Productivity Apps – also know as My tech Stack

One of the things that has made me scratch my head too much over the past 3-4 months is discovering what productivity tools work for my needs now, not the way I did things 5-10 years ago. I believe that many of you will understand the struggles I went through to get the tech stack that I am now using.

What tools will I chose to use for my Personal Knowledge Management (PKM) system?


My hardware setup is Apple-centric:

  • 2021 — M1 MacBook Air
  • 2018 – iPad Pro w/keyboard
  • 2022 — iPhone 12 SE
  • 2011 — Lenovo ThinkPad 230 X/T. It has features that I find important:
    • fantastic keyboard
    • flip a switch and the Internet disappears
    • there is just enough friction to getting things done that I sometimes need

Figuring Out What Works

Since January 2022, I have used numerous apps that are supposed to enhance our productivity. Some did, but for most it was all about figuring out how they fit into my world, which at times was frustrating and not the direction I was going.

I found myself moving away from Google’s tech silo. Dealing with creating the correct question to find what I was looking for or interpreting obliquely written answers to my FAQ’s regarding their apps has gotten tedious. This ongoing headache has become something I am no longer willing to do. Yes, this is how Google has defined their customer service for years. 

I’ve changed and Google hasn’t.  

My preference is to talk/text/chat with a person, who can answer questions or at least commiserate with the difficulties I am experiencing.

I will keep my legacy Google account, but I do see the others going away during 2022.

What directions did I end up going?

Email – I tried several options and it came down to preferring Apple’s Mail app. I push any incoming email from all my various email accounts to Apple Mail. If I am on my Windows machine, I open iCloud’s web page. Although I am in the process of looking closer at Titan email from WordPress to see how that works too.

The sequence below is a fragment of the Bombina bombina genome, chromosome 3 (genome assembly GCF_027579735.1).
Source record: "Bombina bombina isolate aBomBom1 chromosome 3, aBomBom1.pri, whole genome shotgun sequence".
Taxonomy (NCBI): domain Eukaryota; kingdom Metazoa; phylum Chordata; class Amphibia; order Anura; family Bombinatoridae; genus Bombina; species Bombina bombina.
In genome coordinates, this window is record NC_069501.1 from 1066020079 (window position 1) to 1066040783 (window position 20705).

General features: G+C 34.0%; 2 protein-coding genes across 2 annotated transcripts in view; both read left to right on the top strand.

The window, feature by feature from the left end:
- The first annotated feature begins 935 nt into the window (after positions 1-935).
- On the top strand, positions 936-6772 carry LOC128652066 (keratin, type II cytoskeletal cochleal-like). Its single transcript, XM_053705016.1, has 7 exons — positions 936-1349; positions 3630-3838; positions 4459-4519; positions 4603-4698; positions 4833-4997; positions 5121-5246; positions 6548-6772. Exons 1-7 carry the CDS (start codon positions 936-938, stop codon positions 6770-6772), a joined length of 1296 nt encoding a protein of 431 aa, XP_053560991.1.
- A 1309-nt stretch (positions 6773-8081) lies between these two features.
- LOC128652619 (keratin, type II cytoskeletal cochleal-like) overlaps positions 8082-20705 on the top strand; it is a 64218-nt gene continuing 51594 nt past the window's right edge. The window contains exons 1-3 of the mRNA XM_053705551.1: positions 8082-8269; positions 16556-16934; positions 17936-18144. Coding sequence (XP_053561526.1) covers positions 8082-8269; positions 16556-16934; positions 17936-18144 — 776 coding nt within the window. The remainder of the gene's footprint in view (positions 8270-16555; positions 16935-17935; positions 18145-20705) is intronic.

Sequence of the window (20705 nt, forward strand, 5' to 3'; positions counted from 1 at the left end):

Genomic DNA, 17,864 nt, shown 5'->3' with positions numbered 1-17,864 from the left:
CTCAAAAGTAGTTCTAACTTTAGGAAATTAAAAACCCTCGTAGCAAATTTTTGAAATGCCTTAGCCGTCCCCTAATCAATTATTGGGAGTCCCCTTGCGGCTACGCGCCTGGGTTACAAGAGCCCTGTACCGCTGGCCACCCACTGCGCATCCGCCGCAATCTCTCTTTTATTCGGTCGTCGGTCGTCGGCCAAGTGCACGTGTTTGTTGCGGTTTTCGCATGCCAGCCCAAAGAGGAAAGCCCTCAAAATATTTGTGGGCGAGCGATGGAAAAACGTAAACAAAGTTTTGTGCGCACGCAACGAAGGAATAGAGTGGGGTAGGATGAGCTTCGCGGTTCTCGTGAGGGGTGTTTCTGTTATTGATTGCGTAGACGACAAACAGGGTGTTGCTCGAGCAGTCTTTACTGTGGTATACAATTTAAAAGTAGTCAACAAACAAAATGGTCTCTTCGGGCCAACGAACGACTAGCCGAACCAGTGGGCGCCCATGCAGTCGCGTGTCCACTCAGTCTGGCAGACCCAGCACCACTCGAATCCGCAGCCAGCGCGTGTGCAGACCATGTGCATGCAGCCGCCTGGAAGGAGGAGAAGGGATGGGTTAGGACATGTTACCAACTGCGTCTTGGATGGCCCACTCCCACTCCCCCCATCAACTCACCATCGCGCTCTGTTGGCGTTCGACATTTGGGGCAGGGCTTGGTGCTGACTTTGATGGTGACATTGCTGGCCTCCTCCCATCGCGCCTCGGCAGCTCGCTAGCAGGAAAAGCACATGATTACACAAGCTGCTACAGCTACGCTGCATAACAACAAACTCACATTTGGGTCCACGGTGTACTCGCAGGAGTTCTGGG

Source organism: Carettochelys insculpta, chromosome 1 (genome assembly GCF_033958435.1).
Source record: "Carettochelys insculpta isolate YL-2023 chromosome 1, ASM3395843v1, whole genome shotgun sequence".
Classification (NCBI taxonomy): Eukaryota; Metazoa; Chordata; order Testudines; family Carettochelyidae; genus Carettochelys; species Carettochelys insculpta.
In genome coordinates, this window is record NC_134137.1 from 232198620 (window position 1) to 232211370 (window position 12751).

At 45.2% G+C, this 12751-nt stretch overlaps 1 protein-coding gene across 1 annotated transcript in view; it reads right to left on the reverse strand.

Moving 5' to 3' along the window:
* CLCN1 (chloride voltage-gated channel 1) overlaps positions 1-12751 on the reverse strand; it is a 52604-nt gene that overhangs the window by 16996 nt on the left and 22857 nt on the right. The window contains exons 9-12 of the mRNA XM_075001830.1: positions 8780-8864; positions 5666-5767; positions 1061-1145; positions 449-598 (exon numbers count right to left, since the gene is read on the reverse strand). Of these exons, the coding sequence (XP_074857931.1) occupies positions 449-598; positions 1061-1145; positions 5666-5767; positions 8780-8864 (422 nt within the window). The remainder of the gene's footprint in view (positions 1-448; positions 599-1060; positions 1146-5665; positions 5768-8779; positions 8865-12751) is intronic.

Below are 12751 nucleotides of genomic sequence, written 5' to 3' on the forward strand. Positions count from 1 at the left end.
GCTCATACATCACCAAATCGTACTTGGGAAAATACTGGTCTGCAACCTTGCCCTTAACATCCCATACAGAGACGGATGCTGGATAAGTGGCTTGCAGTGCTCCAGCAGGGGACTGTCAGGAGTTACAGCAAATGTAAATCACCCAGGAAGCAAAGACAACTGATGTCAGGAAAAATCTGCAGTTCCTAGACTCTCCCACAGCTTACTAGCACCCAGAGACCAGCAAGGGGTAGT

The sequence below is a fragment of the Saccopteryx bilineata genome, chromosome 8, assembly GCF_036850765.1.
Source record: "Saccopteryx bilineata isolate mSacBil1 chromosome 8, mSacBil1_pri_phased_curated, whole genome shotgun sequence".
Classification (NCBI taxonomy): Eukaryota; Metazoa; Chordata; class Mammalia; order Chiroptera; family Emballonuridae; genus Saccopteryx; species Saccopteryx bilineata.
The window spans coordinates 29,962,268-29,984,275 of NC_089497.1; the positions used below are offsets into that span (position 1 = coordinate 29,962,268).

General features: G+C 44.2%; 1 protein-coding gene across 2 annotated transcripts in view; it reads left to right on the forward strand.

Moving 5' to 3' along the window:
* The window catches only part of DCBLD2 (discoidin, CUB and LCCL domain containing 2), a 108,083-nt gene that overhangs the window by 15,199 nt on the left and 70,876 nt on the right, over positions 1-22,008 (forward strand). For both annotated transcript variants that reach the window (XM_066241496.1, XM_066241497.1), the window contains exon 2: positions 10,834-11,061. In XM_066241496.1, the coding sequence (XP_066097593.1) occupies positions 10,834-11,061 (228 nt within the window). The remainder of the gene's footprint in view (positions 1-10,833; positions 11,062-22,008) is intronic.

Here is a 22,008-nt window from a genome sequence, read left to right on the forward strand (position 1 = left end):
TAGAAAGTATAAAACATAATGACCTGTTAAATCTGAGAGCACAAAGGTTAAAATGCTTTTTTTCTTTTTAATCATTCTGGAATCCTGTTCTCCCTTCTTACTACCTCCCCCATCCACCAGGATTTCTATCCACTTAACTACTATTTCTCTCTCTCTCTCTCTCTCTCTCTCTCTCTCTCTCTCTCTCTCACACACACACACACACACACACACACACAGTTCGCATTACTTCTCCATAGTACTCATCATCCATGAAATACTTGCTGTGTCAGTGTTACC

Browser – I like Safari’s interface and do 90% of everything there. The other 10% is done in Chrome. As the months went by, I stopped using Chrome except when I had to. There are a few browsers that I want to try in future (Brave, Firefox, and Vivaldi) to replace Chrome as the across operating systems browser.

Calendar – I finally found a note-taking app that works with Apple Calendar and since I am deeply embedded into the Apple ecosystem, it makes things simpler and less cumbersome. Although not using Google Calendar might limit potential app choices in the future. 

Blogging – I love Blogger and always will. However, it seems to be yet another app in the Google portfolio that is tracking towards oblivion or irrelevance. I also don’t see a lot of effort by other companies to incorporate Blogger into their apps, which makes it even less relevant. As a result of my recent change of perspective towards Google and suggestions from people I think highly of — I went back to While it wasn’t what I expected or wanted to do. It was what needed to be done.

Office suite (Word Processor, Spreadsheet, Presentation) – For basic word processing I am using IA Writer and Craft, they work well together. I did go back to Apple’s Numbers since my spreadsheet needs are basic. Though if I needed more power Airtable looked interesting. For presentation, I will use Apple Keynote. There is always Microsoft’s Office lurking in the background if I need it, I have a paid subscription that I have to maintain and it sits there waiting to be used.